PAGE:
Friday, April 16, 2010

The Abuse Crisis: Ten Life Lessons I'm Relearning Now

Times of crisis are always times to relearn lessons we thought we’d already learned.  Well, they work that way for me, at least.  People say that the Mandarin word for “crisis” means both “danger” and “opportunity.”

I have always suspected that the opportunity afforded by crisis is the opportunity to choose another, a more authentic and and functional, path for our lives at the crossroads with which a crisis presents us.  The opportunity that crisis brings us is to choose a path that doesn’t replicate the dysfunctional one we’ve chosen in the past.

Some lessons I’m relearning in the midst of the current abuse crisis:

1. When crisis arrives, people you thought were your friends sometimes turn out to be anything but friends.  Crises demand that we make choices and take sides.  And sometimes the choices others make—people you thought you knew prior to the crisis—reveal unexpected chasms you didn’t know existed, between you and someone else.  In times of crisis, the masks come off and we see each others’ real faces.

2. Members of boys’ clubs almost inevitably band together at moments of crisis and defend the club against all perceived threats—using any weapons at hand, even conspicuously unethical ones.  And even boys’ clubs that posture as holy are capable of using unholy weapons to defend the club.  More on this in a moment.

3. The clerical system in the Catholic church is a boys’ club and has long fostered a boys’-club mentality.  So it’s not surprising to find some clerics, including some who have previously spoken or acted as if they are critical of clericalism, reverting to the old atavistic defensive responses of male-exclusive societies at the moment of crisis—which is all about the harm done to the church by the clerical boys’ club.

4. Precisely because the clerical system is a male-exclusive club, quite a few men who are not themselves clerics but who have everything vested in preserving patriarchal structures will instinctively react to the perceived threat to this patriarchal club by joining in the atavistic defense.

5. On this blog, I refuse to play the game on which the boys’ club insists, if one wants to be taken seriously by the members of that club.  I refuse to accept the challenge of a club to which I don’t belong and don’t want to belong: to parse, joust, defend, beat data to death, when the truth has been staring us right in the face all along.  And when the parsing, jousting, defending, and beating data to death is all about avoiding that painful truth we have to face in this crisis, if we expect the reformation that we sorely need to take place.

6. I don’t write from that objective place that many members of boys’ clubs purport to occupy.  I write from the vantage point of commitments long since made, which energize everything I do and say on this blog.  Unlike the members of the boys’ club, I avow my commitments and own them.  I do not purport to have the superior vantage point of pristine and uncommitted objectivity.  I am down in the fray.  If I have a superior vantage point down in the fray, along with others struggling towards the truth, that vantage point is the vantage point of knowing myself and my penchants, commitments, and biases—something those who believe they are objective and beyond the fray (but who are deeply biased and committed nonetheless) don’t know.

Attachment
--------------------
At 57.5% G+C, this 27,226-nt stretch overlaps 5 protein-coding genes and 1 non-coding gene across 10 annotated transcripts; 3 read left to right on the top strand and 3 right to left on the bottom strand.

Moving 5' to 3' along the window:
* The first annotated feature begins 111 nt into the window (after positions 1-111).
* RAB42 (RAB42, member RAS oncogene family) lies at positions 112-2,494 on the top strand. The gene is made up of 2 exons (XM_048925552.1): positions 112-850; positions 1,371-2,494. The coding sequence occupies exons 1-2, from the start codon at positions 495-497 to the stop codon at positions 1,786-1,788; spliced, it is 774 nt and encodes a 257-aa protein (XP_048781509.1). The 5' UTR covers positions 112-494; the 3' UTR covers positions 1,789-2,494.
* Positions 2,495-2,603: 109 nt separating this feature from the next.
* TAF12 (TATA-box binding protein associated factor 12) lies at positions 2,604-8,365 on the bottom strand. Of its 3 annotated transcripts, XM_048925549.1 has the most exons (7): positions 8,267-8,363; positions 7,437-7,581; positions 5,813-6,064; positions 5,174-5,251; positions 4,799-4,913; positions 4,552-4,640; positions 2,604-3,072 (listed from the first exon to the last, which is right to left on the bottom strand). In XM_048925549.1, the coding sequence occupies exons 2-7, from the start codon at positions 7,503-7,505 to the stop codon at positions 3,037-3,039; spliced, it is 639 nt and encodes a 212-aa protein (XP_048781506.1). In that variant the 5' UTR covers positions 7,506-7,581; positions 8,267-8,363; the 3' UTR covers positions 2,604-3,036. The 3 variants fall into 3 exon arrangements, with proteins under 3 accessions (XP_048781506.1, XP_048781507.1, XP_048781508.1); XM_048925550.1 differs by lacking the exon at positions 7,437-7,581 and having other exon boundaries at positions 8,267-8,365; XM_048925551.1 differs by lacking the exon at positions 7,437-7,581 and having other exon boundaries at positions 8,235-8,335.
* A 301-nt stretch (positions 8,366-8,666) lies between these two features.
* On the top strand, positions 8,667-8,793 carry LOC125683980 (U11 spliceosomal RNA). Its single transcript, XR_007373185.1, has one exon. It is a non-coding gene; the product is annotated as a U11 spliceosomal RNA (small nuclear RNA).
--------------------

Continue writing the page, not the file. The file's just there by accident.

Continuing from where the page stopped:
7. The temptation, at times like this, is to try to adopt that pseudo-objective voice demanded by the boys’ club, in order to speak to the members of the club and gain credibility within the club.

8.  Whenever I have succumbed to that temptation in the past, I have lost my voice and gone astray.  It is only when we speak from our real place that our words carry power and meaning and can transform.  And we need transformation above all in this crisis.  We need transformation if the church is to have a viable future.

9. And so I cannot and will not waste valuable time and energy necessary for the much-needed process of transformation the church has to undergo now, by fighting enervating, useless, rear-guard battles about who said what when, about this set of figures vs. that set of figures.  About dicasteries and Latin dictionaries.  About pedophilia and ephebophilia and hebephilia.  Not when the truth is staring all of us in the face, above and beyond those enervating battles.

10. There’s a time and a place for such scholarly discussions.  I am a scholar by training and inclination, and I adore discussions about dicasteries and the shades of meaning of every Latin verb in Bubba’s letter to Hubba.  I understand and am intrinsically committed to the pursuit of truth in the process of collegial dialogue, no matter what the collegium happens to be.

But now is not the time and place for such discussions—not for me, at least.  I have committed my energies to the process of transformation and to facing the unavoidable truth staring us in the face in the church’s current crisis, beyond the parsing and the tallying of figures.

And that truth is, in the words of theologian Hans Küng, that “[t]here is no denying the fact that the worldwide system of covering up cases of sexual crimes committed by clerics was engineered by the Roman Congregation for the Doctrine of the Faith under Cardinal Ratzinger (1981-2005).”

And all the parsing and all the spin, all the pushback and all the bullying tactics, will not make that truth go away now—not for the majority of people of goodwill who do not live inside the walls of a boys’ club, clerical or otherwise.  That recognition has to be the starting of our healing process, if we really want the church to be healed.